A perfectly crafted CV for a marketing executive job can end up going to waste if the cover letter is treated as an afterthought.  The cover letter is as important as the CV because it is the first opportunity applicants have to show recruiters or potential employers the reasons why they are the ideal choice for marketing executive roles which are described here.  It should take the average person about an hour to write a properly crafted cover letter.  Jotting down a few thoughts in an email with an attached CV is the wrong approach.  It is very important to make the first impression as one that markets the applicant in the best light possible, presenting a sense of personality as well as career goals.  There are a few different approaches to writing the cover letter depending upon the circumstances of the applicant (unemployed, graduate with no experience, non-graduate first job, or career change).

Cover letter
Unemployed - If there are gaps in the marketing executive CV when it comes to employment history, the cover letter is the perfect opportunity to characterise why this is so.  Applicants should explain the situation without shame and describe how they have been making themselves the ideal candidate for the job during this time.

Graduate with No Experience - Standing out from the crowd is necessary when the graduate job market is tough.  A CV of a graduate may look quite similar to that of other graduates.  This is why the cover letter is important; giving graduates the opportunity to explain why they are unique and special.

Non-Graduate First Job - Candidates that have been completely untested in the world of work may find it challenging to convince an employer to give them a chance.  A perfectly drafted cover letter can show off the passion and motivation of a candidate with not history, catching the attention of a recruiter or employer.

Career Changer – While the marketing executive CV will convey the necessary experience and skills, it is the cover letter that can explain why the candidate is changing jobs.  Even if the candidate is coming from a different industry, the point is there is a history and that experience should be highlighted.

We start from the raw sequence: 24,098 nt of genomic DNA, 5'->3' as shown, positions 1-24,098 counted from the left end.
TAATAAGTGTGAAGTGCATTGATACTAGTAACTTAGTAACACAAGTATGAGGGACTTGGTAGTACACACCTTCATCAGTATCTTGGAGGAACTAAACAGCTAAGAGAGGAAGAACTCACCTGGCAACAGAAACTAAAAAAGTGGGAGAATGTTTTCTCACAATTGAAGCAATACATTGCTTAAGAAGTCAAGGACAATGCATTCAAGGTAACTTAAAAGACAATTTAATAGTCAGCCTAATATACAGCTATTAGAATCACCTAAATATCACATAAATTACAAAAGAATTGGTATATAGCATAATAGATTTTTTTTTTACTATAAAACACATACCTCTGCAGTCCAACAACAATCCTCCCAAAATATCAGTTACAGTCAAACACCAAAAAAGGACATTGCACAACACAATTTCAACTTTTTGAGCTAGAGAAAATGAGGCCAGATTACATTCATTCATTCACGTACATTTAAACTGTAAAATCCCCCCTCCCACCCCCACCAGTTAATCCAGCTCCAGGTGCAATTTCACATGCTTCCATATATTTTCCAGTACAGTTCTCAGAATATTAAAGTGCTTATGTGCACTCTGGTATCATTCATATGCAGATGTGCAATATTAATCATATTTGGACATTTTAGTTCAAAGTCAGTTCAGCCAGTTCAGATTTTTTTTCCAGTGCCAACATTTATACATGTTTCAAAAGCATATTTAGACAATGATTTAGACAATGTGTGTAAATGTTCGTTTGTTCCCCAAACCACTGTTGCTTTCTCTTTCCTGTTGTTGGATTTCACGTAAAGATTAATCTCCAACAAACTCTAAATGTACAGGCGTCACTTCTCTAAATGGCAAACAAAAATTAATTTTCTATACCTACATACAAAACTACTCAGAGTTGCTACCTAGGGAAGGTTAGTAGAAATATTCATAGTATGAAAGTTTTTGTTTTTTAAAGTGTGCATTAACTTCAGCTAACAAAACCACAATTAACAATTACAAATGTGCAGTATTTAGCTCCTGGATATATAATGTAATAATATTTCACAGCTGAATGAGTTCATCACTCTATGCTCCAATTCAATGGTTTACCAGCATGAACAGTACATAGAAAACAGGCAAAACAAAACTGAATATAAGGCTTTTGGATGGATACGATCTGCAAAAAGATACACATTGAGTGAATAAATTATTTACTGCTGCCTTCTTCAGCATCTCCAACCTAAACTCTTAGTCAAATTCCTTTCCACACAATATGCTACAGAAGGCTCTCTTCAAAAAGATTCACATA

Writing the marketing executive CV

The ugly truth about a CV is that employers spend only an average of eight seconds looking at any singular CV before making a snap judgment of whether to file it in the yes or no stack.  One of the easiest ways to end up in the no stack is by providing too much information to look at.  A CV is not meant to be a life story, rather it should be to the point and punchy.  The extra details should be reserved for an interview.  Furthermore, a CV should be tailored to the particular role for which the candidate is applying.  It is important to highlight the exact skills that relate to the role in the job advert.

In this case it is that of marketing executive.  Developing marketing campaigns to promote and idea, service, or a product is the role of most marketing executives, including planning, public relations, advertising, product development, event organisation, sponsorship, distribution, and research.  The work is often fast-paced and very challenging with openings in both the private and public sectors.  The actual responsibilities of the role may vary greatly depending upon the size of the sector and the organisation.  Employers for this type of job will be looking for candidates with an awareness of digital media techniques as well as good analytical skills.  It would be beneficial to highlight these subjects to demonstrate having those skills.  Furthermore, gaining pre-entry work experience relevant to the role is quite helpful.  The CV should highlight evidence of the following skills:  communication and interpersonal skills; analytical skills; the ability to work under pressure, the ability to use initiative, creativity, drive, flexibility, numeracy, influencing and negotiation skills, written and oral skills, business awareness, and IT literacy.

Our marketing recruiters outline their top CV writing tip in the below: 

In addition to highlighting the relevant skills, try to avoid leaving any gaps (or explain them in the cover letter) and keep the CV current.  Be sure there are no spelling or grammar errors in the CV; this is another fast track to the no stack.  Tell the truth and be specific about achievements with numbers.  Instead of saying increased sales, say increased sales by 80%.  This makes it much easier to sell the candidate in the mind of the employer.  Make the CV look good, well organised, and easy to read.  Use short sentences and even bullet points.  Finally, make the CV keyword friendly if it is uploaded to a job site.  This will make it much easier for recruiters to find.